WASHINGTON - The Bush administration's seizure of troubled mortgage giants Fannie Mae and Freddie Mac is potentially a $200 billion bet that it will help reverse a prolonged housing and credit crisis.
The historic move announced Sunday won support from both presidential campaigns, but private analysts worried that it may not be enough to stabilize the slumping housing market given the glut of vacant homes for sale, rising foreclosures, rising unemployment and weak consumer confidence.
Officials announced that both giant institutions were being placed in a government conservatorship, a move that could end up costing taxpayers billions of dollars. Treasury Secretary Henry Paulson said allowing the companies to fail would have extracted a far higher price on consumers by driving up the cost of home loans and all other types of borrowing because the failures would "create great turmoil in our financial markets here at home and around the globe."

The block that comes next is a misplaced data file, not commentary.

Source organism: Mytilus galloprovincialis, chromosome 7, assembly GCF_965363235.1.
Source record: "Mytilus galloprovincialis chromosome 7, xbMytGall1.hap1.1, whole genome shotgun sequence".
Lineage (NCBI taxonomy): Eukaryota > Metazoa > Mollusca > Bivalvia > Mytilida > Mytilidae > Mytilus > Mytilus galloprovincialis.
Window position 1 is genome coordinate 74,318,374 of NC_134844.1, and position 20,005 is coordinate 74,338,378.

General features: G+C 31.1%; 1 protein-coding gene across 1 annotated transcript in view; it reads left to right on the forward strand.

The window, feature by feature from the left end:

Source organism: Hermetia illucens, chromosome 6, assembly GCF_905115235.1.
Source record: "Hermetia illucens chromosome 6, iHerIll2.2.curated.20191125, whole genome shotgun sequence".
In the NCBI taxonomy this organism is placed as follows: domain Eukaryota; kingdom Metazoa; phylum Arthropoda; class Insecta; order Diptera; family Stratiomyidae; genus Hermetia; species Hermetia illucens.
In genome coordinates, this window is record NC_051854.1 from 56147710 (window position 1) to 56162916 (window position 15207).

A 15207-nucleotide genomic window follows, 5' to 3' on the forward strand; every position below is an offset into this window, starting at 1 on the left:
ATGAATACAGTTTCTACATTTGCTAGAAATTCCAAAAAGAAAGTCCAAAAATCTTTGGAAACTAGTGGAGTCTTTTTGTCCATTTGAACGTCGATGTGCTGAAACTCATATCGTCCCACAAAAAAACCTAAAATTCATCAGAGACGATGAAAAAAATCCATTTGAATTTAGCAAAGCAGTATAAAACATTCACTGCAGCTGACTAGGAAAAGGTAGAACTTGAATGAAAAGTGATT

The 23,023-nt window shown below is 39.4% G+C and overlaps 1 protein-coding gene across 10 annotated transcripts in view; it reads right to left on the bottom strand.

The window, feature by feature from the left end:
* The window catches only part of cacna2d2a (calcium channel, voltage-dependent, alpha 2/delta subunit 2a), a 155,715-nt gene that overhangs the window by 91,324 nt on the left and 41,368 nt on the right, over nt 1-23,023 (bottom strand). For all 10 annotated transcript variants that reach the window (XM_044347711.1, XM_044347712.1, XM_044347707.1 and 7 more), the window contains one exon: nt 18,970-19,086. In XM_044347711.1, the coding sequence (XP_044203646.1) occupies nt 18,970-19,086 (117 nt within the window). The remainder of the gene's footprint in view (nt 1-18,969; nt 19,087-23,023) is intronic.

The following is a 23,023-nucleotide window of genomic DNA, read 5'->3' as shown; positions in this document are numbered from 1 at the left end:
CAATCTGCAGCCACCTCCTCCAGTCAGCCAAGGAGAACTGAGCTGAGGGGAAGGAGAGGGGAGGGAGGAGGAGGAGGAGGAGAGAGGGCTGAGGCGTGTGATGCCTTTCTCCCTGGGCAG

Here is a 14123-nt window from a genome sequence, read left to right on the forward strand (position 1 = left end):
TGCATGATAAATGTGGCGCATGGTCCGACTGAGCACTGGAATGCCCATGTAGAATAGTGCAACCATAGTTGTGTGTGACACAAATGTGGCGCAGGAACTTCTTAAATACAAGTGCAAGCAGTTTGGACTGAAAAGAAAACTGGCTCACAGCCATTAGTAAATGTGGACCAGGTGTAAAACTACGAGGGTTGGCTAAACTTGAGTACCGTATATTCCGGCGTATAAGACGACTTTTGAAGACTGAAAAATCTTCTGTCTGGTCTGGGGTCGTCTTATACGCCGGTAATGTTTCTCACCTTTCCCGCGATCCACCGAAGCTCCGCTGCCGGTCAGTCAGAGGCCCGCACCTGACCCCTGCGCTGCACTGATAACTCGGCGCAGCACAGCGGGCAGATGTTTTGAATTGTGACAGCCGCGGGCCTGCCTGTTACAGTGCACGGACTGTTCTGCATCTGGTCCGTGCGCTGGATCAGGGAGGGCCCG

Mark Zandi, chief economist at Moody's Economy.com predicted that 30-year mortgage rates, currently averaging 6.35 percent nationwide, could dip to close to 5.5 percent. That's because investors will be more willing to buy the debt issued by Fannie and Freddie — and at lower rates — since the federal government is now explicitly standing behind that debt.
From CNN: U.S. seizes Fannie and Freddie:
The sweeping plan, announced by Treasury Secretary Henry Paulson and James Lockhart, director of the Federal Housing Finance Agency, places the two companies into a "conservatorship" to be overseen by the Federal Housing Finance Agency. Under conservatorship, the government would temporarily run Fannie and Freddie until they are on stronger footing.
From Bloomberg: Paulson Engineers U.S. Takeover of Fannie, Freddie
``Our economy and our markets will not recover until the bulk of this housing correction is behind us,'' Treasury Secretary Henry Paulson, who engineered the takeover along with Federal Housing Finance Agency Director James Lockhart, said in Washington today. ``Fannie Mae and Freddie Mac are critical to turning the corner.''
Video CNBC.com: Fannie, Freddie: What Steps Next?
In the short term, the Federal bailout of Fannie Mae and Freddie Mac removes the uncertainty from markets. Steve Forbes, Chairman & CEO Forbes Inc, thinks the next step forward should be to split the companies up into pieces, recapitalize them and ship them out into the private markets. Bill Smith, President and Senior Portfolio Manager at SAM ADVISORS and CNBC's Martin Soong, Maura Forgarty, Steve Liesman join in the discussion.